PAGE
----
California declared a state of emergency Tuesday after a wildfire near Los Angeles has burned more than 37,000 acres, and another in Big Sur has burned more than 23,000 acres, officials said.
“Acting Governor Tom Torlakson today issued emergency proclamations for Los Angeles and Monterey counties due to the effects of the Sand and Soberanes fires, which have burned tens of thousands of acres of land, threatened thousands of homes and other structures and caused the evacuation of residents,” read a statement from California Gov. Jerry Brown’s office.
Though many residents are already returning to their homes after evacuation orders were lifted Monday evening, the Sand fire in Santa Clarita northeast of Los Angeles is still only 25 percent contained. Also, one person was killed and 18 homes have been destroyed.
Los Angeles County Supervisors also issued a declaration of a local state of emergency.
“This will provide the reimbursements for firefighting personnel because we have personnel from all over California in the Santa Clarita Valley and Antelope Valley fighting this fire,” said County Supervisor Mike Antonovich. “It will provide assistance for those who had their homes and property damaged.”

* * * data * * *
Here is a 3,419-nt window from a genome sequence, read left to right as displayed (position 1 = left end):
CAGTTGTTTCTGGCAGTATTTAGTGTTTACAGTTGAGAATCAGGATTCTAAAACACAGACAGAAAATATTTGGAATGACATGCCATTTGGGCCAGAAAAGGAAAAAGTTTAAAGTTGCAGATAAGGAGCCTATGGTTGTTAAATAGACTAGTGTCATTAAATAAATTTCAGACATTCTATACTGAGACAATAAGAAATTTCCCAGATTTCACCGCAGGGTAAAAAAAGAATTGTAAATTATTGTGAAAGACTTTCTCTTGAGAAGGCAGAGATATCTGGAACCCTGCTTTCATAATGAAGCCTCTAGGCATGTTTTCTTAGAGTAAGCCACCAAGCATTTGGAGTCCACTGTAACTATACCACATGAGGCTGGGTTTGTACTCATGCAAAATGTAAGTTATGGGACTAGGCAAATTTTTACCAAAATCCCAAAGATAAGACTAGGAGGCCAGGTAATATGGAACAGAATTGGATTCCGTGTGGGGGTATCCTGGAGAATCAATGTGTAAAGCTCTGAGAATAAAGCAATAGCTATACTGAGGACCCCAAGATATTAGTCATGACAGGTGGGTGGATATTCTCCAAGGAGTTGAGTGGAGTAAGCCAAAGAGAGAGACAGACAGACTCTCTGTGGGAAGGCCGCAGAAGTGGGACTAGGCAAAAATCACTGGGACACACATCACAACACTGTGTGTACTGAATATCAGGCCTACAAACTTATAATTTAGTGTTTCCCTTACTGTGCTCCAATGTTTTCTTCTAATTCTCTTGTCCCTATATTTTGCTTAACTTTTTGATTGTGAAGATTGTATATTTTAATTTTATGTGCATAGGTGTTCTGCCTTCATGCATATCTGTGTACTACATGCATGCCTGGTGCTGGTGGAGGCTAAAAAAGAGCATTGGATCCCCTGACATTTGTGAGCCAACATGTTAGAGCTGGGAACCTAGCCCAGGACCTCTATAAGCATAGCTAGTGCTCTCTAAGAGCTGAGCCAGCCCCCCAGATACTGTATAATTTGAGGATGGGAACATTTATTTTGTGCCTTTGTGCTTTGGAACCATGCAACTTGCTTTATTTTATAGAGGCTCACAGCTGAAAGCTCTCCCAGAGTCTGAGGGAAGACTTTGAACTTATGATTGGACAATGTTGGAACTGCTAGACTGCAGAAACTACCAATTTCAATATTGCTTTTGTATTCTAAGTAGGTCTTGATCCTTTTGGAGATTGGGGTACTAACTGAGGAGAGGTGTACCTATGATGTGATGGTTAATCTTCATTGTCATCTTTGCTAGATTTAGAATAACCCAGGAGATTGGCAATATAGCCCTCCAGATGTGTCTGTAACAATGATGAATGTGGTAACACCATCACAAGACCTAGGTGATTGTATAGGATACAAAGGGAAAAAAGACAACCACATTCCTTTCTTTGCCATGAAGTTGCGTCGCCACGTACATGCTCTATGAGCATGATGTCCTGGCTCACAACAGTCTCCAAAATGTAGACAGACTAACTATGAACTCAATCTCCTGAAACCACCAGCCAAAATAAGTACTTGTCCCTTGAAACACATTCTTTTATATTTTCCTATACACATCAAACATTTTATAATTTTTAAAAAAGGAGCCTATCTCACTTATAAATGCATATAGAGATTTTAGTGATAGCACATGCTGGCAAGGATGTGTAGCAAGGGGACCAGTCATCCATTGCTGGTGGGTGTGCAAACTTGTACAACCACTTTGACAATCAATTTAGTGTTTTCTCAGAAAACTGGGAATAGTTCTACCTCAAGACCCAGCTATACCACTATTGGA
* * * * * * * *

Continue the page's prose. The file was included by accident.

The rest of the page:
The Soberanes fire in Northern California is only 10 percent contained, with 1,650 structures threatened, 20 homes destroyed and 300 people evacuated.
Smoke from the fires is affecting air quality in Los Angeles and San Jose.
The U.S. Forest Service has also asked residents not to fly drones after a recent incident in the Soberanes fire that interfered with firefighters. The FAA has issued a temporary flight restriction in the area of the fires, meaning “any private aircraft or drone that violates the TFR could face serious criminal charges,” according to the agency’s site.
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